by David Pulsipher
“Don’t worry honey; we’ll be back tomorrow afternoon!”
I was attempting to assure my wife that the bike camping adventure my two sons and I were about to undertake was no different than a typical trip to the park. In some ways I was also trying to reassure my own nerves that I hadn’t bitten off more than I could chew.
My wife was eight months pregnant with our third child, and I was hoping for a last “hurrah” with my two sons before life became a busier due to the arrival of their younger brother. I figured a bike camping trip would be just what the doctor ordered.
Bike Camping? WHY?
There are many forms of combining bicycling and overnighting with children. For the uninitiated, the term “bike touring” refers to a multi-day, or even multi-week trip, and can cover significant distances. Shorter trips are referred to as “bike camping”, “bike overnights”, or “S240’s” (short for sub-24 hour overnights).
While longer trips can be wonderful experiences for kids comfortable with both bikes and sleeping outdoors, the brilliance of shorter excursions means easy access nearly any weekend when weather (and your will) permits.
Our family rides bikes a lot, but typical destination might be the park, grocery store, or ball games, meaning these casual rides are substantially different than a journey of several hours carrying all of our camping gear (and a child in the thick of potty-training).
We live in Chicago, but we love the outdoors and want our children to spend as much time as possible in nature, and bike camping seemed a perfect solution for our family’s desire for healthy recreation, time together, and a way to “escape” the city in a practical and affordable way.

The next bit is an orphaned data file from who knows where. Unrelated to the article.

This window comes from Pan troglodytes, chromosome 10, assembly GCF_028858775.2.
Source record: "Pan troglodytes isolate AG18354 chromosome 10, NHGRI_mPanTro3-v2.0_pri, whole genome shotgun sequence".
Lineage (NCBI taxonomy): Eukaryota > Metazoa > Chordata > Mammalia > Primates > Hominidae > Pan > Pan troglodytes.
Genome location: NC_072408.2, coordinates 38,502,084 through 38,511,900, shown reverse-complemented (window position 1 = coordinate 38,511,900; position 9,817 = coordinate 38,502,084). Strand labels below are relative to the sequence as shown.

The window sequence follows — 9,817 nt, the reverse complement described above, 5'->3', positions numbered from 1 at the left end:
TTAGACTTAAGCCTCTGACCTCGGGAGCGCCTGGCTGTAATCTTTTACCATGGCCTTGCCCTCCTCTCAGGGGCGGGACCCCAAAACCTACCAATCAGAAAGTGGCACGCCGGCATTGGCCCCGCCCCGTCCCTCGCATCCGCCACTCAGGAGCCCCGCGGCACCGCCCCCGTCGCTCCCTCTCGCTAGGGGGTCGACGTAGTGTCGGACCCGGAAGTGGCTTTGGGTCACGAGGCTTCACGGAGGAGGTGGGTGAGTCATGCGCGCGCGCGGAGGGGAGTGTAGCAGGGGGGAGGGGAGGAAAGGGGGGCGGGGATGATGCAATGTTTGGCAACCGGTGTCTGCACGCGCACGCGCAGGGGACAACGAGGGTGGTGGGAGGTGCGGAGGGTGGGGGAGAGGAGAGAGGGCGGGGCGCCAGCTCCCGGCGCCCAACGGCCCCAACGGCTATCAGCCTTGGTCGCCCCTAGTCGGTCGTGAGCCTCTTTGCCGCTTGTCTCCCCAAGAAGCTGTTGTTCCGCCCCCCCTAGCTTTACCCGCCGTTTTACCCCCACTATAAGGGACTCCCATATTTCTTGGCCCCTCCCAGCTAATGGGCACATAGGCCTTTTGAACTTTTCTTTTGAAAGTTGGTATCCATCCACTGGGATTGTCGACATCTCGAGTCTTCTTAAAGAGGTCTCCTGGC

Getting Started with Bike Camping
So how does a family whose typical route includes a decidedly more local loop begin this process of packing, biking and overnighting? Overzealous parents may be tempted to plan adventures with favorite car-camping destinations in mind, but that great spot is useless if getting there can’t be accomplished in an enjoyable, safe manner.
There are a few critical things to consider when picking a route: the distance you and your children are comfortable riding, the types of terrain you’ll encounter (hilly, or flat), and perhaps most important, which roads, paths and trails you utilize to reach the destination.
The best routes for family biking are residential streets, off-street paved paths, and packed dirt trails. While kids can be taught to ride along roadways safely, trails and designated paths are often quieter, with nature a mere pedal stroke away.
On a path it is easier to explore, rest when you want, and talk to each other without a cacophony of cars in the background. To find routes, check with your local bicycle advocacy group, or city, state, or federal transportation agencies that produce a bike map.
Another great resource is Google Maps (maps.google.com), where bike trails are designated by long, green stretches on a map. Additionally, Rails to Trails, a non-profit, nationwide organization dedicated to the preservation of old railroad beds for the express use of hiking, biking and other forms of recreation can be a wonderful way to explore the backroads of many communities across America.
Choosing a Bike Camping Destinations
For bike camping spots in your area, consider a city, county, or state park. Or, perhaps you have a friend who lives across town with a big backyard? For short bike camping trips, the destination doesn’t have to be anywhere formal, just a place to pitch a family-sized tent after a day on the bike.
If choosing a campground, research amenities ahead of your arrival for fire pits, picnic tables, running water and bathrooms. State and national parks offer excellent campgrounds with evening ranger programs to further the outdoor experience, and often, kids arriving on bikes are the talk of the campground amphitheater.